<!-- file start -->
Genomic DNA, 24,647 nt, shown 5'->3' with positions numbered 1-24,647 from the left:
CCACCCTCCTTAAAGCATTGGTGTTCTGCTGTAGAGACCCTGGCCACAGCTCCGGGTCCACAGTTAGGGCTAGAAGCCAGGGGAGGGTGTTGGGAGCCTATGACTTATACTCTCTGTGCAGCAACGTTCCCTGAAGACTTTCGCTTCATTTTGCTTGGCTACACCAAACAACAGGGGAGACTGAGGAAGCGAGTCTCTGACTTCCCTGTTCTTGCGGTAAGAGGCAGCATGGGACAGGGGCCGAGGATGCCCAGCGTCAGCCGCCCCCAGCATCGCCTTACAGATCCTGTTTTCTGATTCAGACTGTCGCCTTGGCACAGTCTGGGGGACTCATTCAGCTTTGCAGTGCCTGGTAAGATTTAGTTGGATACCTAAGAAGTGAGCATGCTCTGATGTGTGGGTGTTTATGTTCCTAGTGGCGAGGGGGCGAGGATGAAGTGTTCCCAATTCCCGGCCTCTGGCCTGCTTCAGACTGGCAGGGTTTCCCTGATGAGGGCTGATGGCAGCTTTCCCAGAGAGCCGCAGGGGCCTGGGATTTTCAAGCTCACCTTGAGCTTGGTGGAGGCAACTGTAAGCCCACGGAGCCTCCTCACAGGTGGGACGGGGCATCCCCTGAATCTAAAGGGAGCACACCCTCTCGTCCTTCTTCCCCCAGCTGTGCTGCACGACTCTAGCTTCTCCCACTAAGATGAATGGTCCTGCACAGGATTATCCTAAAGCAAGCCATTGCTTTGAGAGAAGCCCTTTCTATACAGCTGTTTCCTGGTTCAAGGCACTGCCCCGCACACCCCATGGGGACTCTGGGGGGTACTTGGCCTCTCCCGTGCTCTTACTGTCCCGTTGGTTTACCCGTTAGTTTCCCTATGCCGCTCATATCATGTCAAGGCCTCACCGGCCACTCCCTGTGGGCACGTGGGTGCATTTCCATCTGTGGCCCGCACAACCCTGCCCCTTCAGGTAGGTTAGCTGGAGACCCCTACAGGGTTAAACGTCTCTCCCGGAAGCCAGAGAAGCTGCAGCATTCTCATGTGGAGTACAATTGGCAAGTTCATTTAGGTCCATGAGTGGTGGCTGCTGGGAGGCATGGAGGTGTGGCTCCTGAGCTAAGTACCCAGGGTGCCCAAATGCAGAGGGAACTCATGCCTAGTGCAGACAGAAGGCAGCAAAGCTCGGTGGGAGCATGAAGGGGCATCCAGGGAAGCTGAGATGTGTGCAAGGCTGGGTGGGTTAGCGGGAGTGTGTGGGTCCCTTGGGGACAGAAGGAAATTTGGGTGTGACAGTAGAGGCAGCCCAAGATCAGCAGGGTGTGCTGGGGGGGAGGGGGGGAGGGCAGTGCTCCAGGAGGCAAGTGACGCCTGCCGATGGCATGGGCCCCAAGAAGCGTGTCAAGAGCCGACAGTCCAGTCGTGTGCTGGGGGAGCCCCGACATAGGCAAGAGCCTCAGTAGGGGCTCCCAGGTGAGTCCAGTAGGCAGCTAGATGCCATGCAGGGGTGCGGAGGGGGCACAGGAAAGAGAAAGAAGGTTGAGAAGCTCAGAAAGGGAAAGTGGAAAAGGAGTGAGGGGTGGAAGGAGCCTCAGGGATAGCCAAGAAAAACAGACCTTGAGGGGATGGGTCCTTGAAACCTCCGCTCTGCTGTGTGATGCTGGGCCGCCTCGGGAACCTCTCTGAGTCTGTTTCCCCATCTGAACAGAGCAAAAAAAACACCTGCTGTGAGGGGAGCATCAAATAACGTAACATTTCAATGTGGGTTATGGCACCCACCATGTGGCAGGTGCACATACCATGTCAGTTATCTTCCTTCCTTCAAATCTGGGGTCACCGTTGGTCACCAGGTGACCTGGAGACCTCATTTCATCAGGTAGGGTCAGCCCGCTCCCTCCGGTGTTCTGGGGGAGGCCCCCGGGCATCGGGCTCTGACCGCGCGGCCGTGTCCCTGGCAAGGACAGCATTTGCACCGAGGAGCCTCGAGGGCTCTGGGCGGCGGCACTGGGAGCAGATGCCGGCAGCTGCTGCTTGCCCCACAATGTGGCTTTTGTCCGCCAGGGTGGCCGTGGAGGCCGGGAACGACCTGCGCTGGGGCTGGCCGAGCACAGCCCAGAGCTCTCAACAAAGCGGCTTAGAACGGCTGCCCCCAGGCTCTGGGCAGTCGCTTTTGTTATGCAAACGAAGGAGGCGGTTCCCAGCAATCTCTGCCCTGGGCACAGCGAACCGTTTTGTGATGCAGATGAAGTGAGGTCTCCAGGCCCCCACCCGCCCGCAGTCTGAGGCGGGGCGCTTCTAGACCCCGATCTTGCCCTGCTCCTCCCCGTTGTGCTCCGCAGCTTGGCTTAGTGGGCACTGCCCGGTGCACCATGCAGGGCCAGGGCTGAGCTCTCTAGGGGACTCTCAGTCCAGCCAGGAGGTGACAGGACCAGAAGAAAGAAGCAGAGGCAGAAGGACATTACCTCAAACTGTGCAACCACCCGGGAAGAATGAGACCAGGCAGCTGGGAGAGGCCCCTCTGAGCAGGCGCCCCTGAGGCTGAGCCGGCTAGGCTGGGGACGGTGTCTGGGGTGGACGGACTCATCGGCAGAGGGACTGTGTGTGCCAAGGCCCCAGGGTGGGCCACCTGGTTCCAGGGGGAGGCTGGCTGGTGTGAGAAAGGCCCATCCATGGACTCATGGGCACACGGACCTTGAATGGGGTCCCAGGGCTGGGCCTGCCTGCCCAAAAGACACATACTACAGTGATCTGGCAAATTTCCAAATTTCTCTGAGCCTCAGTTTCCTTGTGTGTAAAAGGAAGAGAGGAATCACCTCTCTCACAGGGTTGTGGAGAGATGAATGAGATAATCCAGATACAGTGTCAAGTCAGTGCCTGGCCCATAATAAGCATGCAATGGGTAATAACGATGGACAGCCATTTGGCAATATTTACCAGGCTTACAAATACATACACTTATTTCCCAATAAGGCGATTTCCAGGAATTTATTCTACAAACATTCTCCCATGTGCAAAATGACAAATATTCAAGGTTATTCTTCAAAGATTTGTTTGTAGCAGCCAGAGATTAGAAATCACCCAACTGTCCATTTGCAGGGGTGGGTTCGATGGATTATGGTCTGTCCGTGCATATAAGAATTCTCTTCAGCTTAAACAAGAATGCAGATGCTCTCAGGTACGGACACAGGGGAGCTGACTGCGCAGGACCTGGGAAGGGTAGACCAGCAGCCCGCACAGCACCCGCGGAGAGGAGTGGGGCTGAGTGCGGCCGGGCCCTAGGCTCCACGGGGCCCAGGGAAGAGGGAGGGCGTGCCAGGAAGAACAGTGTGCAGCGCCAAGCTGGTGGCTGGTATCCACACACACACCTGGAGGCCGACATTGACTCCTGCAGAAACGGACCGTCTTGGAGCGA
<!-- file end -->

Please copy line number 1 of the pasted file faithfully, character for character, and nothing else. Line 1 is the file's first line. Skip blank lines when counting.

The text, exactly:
Genomic DNA, 24,647 nt, shown 5'->3' with positions numbered 1-24,647 from the left: